Immune response plays important roles in endothelial dysfunction.  For example, Leukocytes (white blood cells) are responsible in part for creating clotting in response to injury to an area.  When the blood vessels are damaged the injured area starts recruiting not only fibrin but WBCs to the area of injury.  This is a normal healing response when managed properly by chemical messengers, but chronic fibrosis occurs when this cascade doesn’t respond properly to stop.  New research is showing that the Covid spike protein can generate this faulty cascade and create pathological fibrosis because it stops fibrinolysis (breakdown of scars) and creates blood coagulation (clotting).

Oxidative Stress is one of the biggest factors in endothelial dysfunction and therefore contributes to just about all disease known to humans.  Oxidative stress is the disruption of the balance between free radicals (unstable compounds that can damage cells) and antioxidants (molecules that neutralize free radicals).  It causes damage at the deepest levels of the body – the structural DNA.  Anything that decreases natural antioxidants and increases free radicals impairs Nitric oxide production and function thereby increasing endothelial damage.  But what exactly increases oxidative stress?  Pretty much all the things that cause bad health in general – poor standard American diet, lack of exercise, smoking, alcohol consumption, stress, pesticides, and the list goes on and on and on…

WHAT DO YOU DO?
Once again, this is never meant to cause fear but to offer potential solutions to improve your chances of leading a super healthy life long-term – heal the endothelium, reduce oxidative stress and restore balance to the body!

I don’t like to talk about what could go wrong without offering information on what to do about it. You know I believe the body is wise and always striving for absolute health – if we get out of its way!  Meaning eat well, detox, breathe fresh air, de-stress, balance your hormones, reduce oxidative stress, heal your gut.  Just a few things!! 😊

So what do we do about it then? 

First you must recognize factors that influence this endothelial damage FOR YOU and correct those then you need to heal the damage before it progresses too far:

1.     Eat right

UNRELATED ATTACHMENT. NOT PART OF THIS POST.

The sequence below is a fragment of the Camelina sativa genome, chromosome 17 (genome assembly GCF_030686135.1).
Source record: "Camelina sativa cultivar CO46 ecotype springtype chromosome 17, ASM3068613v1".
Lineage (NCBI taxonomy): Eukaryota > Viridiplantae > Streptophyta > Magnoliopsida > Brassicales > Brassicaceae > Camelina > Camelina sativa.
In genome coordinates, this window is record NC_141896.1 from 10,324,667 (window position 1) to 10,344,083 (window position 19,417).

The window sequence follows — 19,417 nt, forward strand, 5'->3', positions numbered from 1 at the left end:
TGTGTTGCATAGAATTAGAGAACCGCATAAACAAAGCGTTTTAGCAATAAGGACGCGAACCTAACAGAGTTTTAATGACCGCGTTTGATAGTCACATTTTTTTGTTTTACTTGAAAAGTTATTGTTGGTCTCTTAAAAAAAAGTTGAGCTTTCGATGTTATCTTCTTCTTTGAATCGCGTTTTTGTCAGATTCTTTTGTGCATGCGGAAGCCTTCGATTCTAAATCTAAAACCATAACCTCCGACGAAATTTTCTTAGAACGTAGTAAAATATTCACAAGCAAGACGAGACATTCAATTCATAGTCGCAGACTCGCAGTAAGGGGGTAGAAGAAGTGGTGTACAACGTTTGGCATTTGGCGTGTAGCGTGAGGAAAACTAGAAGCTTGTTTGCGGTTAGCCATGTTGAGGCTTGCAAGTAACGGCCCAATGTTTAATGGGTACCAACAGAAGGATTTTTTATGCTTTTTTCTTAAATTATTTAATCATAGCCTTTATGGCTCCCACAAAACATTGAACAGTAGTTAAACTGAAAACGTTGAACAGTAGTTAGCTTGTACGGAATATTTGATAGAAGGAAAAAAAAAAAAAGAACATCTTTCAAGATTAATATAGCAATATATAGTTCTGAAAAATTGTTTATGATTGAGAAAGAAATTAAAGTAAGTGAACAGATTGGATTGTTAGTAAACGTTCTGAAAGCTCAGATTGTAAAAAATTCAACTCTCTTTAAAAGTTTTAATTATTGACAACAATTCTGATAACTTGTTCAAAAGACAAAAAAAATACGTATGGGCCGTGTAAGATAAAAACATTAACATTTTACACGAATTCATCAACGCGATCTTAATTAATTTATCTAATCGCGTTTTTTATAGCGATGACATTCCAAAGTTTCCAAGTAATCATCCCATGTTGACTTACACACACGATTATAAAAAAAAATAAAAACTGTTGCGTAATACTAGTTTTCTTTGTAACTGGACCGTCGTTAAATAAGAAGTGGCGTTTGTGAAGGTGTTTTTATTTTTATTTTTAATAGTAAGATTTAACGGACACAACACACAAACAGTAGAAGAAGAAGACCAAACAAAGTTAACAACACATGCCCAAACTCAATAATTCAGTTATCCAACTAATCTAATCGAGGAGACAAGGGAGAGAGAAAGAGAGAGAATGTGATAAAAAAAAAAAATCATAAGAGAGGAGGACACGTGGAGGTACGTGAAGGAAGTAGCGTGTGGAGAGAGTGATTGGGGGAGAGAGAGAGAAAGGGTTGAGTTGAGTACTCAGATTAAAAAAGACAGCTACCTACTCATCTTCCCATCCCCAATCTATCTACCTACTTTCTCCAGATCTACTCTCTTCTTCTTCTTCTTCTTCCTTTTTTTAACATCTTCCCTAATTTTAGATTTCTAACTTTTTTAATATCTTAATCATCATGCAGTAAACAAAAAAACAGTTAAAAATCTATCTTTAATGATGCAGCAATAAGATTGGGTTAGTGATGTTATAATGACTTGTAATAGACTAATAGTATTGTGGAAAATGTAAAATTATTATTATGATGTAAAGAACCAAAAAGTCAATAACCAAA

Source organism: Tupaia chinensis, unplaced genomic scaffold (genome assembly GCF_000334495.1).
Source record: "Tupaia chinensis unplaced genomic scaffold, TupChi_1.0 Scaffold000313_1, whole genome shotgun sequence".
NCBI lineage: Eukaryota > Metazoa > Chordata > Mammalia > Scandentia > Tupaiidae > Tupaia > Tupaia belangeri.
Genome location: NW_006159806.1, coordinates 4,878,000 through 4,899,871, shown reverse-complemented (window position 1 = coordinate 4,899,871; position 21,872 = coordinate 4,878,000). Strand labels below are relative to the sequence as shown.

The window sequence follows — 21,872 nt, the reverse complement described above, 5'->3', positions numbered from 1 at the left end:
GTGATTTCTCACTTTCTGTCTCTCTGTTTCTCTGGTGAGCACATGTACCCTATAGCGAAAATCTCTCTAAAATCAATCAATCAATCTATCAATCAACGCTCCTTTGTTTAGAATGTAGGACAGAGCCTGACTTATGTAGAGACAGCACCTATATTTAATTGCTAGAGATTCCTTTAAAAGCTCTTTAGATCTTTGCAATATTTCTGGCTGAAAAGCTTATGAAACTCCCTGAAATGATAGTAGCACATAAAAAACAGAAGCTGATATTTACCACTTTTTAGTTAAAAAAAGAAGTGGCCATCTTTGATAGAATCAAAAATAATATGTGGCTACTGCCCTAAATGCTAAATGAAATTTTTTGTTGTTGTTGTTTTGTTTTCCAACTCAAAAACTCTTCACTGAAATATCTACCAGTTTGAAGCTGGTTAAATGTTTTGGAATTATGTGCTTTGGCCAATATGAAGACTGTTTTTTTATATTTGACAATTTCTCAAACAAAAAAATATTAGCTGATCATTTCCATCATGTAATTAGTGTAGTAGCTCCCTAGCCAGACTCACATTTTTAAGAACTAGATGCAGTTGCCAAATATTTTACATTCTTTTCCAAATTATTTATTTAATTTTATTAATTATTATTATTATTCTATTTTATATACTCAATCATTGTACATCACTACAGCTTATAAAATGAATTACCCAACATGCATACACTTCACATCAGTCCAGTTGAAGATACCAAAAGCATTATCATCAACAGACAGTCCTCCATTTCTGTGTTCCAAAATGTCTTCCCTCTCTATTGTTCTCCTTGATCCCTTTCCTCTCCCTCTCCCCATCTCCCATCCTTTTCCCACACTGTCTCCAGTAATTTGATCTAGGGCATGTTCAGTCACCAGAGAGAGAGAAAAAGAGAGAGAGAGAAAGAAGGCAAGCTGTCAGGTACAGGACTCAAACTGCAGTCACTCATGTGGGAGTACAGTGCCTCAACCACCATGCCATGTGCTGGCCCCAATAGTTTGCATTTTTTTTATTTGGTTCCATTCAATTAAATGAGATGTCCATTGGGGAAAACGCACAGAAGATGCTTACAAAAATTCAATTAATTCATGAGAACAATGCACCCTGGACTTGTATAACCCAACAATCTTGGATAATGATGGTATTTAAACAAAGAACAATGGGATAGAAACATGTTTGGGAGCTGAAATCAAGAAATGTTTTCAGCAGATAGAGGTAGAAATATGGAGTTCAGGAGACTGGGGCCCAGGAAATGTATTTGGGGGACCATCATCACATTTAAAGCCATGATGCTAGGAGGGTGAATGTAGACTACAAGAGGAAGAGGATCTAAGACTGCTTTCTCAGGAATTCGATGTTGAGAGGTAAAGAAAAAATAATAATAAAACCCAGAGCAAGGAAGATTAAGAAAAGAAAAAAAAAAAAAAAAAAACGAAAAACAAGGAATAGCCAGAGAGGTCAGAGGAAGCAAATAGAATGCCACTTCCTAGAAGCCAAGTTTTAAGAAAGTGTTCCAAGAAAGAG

2.     Detox,
3.     Heal your gut healing and
4.     Balance your hormones of course plus
5.     Decrease exposure to toxins,
6.     Learn nutrient insufficiencies,
7.     Reduce oxidative stress
8.     Test inflammatory markers, then BUT here are a few other things that help too 😊

As always this is not medical advice but information based on the research I do😊.
Always check in with your personal medical provider about what is right for you!


Nitric Oxide
: This is an obvious one!  We need it because it’s crucial for endothelial health

Arteriosil
: Repairs the glycocalyx (gel layer) of the endothelium – prevents fats and white blood cells from sticking to or passing through the endothelium; senses the blood pressure flow to help regulate Nitric oxide (to relax the blood vessel walls)

Pomegranate/Polyphenols
: Pomegranate has shown to be quite effective at decreasing inflammatory markers such as CRP and Interleukin-6; protects the enzyme that produces Nitric oxide; prevents breakdown of NO; decreases WBC adhesion; reduces plaquing in arteries; balances cholesterol

Hesperidin
: Shown to inhibit the destruction of the zyme XX that is crucial for NO production therefore allowing more Nitric oxide; reduces CRP inflammatory marker

L-Arginine
:  Precursor to Nitric oxide

Vitamin C
:  Great antioxidant that improves NO bioavailability; scavenges some free radicals; as little as 1000mg/day

NAC
: Essential to make glutathione the most powerful antioxidant; prevents WBC adhesion; improves endothelial response

Olive Leaf Extract
: The compound in Olive leaf, oleuropein and oleacein may fix the function of the endothelial progenitor cells – which are responsible to fixing bad artery walls endothelium

Melatonin
: Shown to significantly increase levels of NO at 10mg/day

Nattokinase
: Beneficial for prevention of blood clots; beneficial in dissolving fibrin/fibrosis

Serrapeptase
: Can help dissolve fibrin/fibrosis

MK-7
: Vitamin K2: Inhibits arterial calcification and stiffening

 

Hope this helps!

Hugs!

Dr. K


References:
https://www.frontiersin.org/articles/10.3389/fcvm.2021.745758/full
https://portlandpress.com/bioscirep/article/41/8/BSR20210611/229418/SARS-CoV-2-spike-protein-S1-induces-fibrin-ogen
https://www.atsjournals.org/doi/10.1165/rcmb.2020-0544OC
https://pubmed.ncbi.nlm.nih.gov/24373981/
https://www.ahajournals.org/doi/10.1161/circ.140.suppl_1.15254
https://www.frontiersin.org/articles/10.3389/fphys.2020.00694/full
https://pubmed.ncbi.nlm.nih.gov/26974893/